YouTube Removes PewDiePie Diss Track Citing Violation of Child Safety Rules & Cyberbullying

YouTube Removes PewDiePie Diss Track Citing Violation of Child Safety Rules & Cyberbullying

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The video was targeted at popular kids channel, Cocomelon

YouTube has removed one of Felix “PewDiePie” Kjellberg’s recent videos, a diss track meant for popular children’s channel Cocomelon, for breaching guidelines around cyberbullying and child safety.

In the video, Kjellberg attacks Cocomelon’s content and ridicules kids who watch the videos. Kjellberg also uses extremely profane phrases that defies YouTube’s guidelines for using offensive or vulgar language in videos including children. By the end of the video, Kjellberg also hands what seems to be plastic weapons to a few kids, who employ them for attacking a melon.

YouTube’s team decided to remove the video due to the imagery, considered inappropriate for children though it appeared to have been made for kids and for developing content that impacts the YouTube community by frequently triggering hostility between creators for financial gain, according to official tweets. The second rule is in line with YouTube’s policy focused on avoiding creator-on-creator harassment.

The company’s statement also admits that while criticism is allowed, and diss tracks are allowed in a few instances, this video crossed all limits. The removal did not lead to a channel strike for Kjellberg’s channel, but additional violations of YouTube’s policies may cause a channel strike, according to the company.

YouTube’s policies forbid content that causes repeated patterns of harassment on and off-platform. After a review, they’ve removed the video in question for violating those policies as they had the effect of encouraging abusive fan behavior.

Re-uploads are reportedly circulating on YouTube, but the company announced that it will be removing them as moderators come across videos. YouTube’s policies around kids content have become stringent over the last few years, and content that may target kids or families by including children in the video are disallowed from using sexual themes, violence, obscene, or other mature themes, according to the company.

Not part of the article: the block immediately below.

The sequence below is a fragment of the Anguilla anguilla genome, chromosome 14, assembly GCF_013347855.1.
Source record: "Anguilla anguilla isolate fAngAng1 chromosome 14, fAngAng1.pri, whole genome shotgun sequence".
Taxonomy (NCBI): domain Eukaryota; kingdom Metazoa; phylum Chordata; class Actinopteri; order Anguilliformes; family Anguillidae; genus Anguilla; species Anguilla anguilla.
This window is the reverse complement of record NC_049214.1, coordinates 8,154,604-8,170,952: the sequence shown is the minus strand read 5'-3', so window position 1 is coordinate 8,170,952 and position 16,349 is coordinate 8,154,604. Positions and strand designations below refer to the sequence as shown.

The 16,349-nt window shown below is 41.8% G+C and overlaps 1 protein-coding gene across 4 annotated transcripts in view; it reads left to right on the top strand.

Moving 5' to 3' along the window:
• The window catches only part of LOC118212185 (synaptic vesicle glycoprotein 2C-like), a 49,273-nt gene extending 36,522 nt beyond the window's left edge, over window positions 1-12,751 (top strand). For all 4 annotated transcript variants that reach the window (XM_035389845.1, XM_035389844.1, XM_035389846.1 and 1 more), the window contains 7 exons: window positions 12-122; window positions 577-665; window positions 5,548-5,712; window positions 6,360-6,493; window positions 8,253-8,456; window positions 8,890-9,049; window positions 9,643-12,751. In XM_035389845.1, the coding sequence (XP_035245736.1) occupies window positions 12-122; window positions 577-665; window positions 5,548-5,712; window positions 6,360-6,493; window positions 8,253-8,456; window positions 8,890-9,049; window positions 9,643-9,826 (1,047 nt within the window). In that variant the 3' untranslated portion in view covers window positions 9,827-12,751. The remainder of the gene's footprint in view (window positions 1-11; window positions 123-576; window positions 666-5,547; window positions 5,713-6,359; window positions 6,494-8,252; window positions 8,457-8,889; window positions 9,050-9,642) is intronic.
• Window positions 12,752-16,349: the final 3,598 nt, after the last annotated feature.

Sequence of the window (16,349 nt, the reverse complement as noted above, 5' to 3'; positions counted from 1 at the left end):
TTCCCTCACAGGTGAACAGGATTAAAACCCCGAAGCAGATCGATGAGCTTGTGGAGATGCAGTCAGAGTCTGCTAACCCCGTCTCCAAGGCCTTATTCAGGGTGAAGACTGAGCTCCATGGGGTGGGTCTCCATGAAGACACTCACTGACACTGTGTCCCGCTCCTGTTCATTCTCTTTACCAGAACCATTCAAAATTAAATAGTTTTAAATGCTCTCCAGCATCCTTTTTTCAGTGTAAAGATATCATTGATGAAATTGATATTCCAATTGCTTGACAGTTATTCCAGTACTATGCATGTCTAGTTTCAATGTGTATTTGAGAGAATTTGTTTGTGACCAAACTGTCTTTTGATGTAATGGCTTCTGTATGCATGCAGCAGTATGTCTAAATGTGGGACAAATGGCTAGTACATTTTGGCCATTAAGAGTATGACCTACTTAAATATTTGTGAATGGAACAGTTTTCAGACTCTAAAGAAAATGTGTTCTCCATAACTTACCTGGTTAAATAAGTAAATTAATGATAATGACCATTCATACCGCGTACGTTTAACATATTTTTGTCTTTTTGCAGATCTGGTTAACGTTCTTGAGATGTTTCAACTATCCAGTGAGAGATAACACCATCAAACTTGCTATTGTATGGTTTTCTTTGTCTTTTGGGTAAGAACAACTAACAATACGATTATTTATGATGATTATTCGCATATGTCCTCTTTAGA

One of the reasons that Cocomelon caught Kjellberg’s attention was due to the channel’s astonishing growth. In June 2020, it came to the observation of Kjellberg that Cocomelon was rapidly acquiring subscribers. By mid-December, Cocomelon had exceeded 100 million subscribers. In a February 8th video, Kjellberg declared that he was creating a diss track targeted at Cocomelon. He released it a week later, where it remained active for a few days before YouTube took it down.

“I saw this as the finale,” Kjellberg said in a video posted on February 17th called “I Love Kids.” “I am not going to continue with it because 1) it wouldn’t be funny and 2) I don’t actually care about Cocomelon.”

This isn’t the first time that Kjellberg has created a diss track, either. In 2018, Kjellberg released “Bitch Lasagna” during a growing dispute with Indian Bollywood studio T-Series. Their feud started once Kjellberg’s fans observed that T-Series was on track to overtake Kjellberg as the most subscribed to channel on YouTube. Kjellberg denied the “subscribe to PewDiePie” meme after the phrase was used by the gunman who murdered more than 50 people in the Christchurch mosque shooting in New Zealand.

By the end of March, T-Series overtook Kjellberg as the most subscribed-to channel on YouTube, which he recognized with a new music video. Presently, there are livestreams on YouTube tracking Cocomelon and Kjellberg’s subscribers. Even if Kjellberg is done with the meme, it’s imminent that the internet isn’t.

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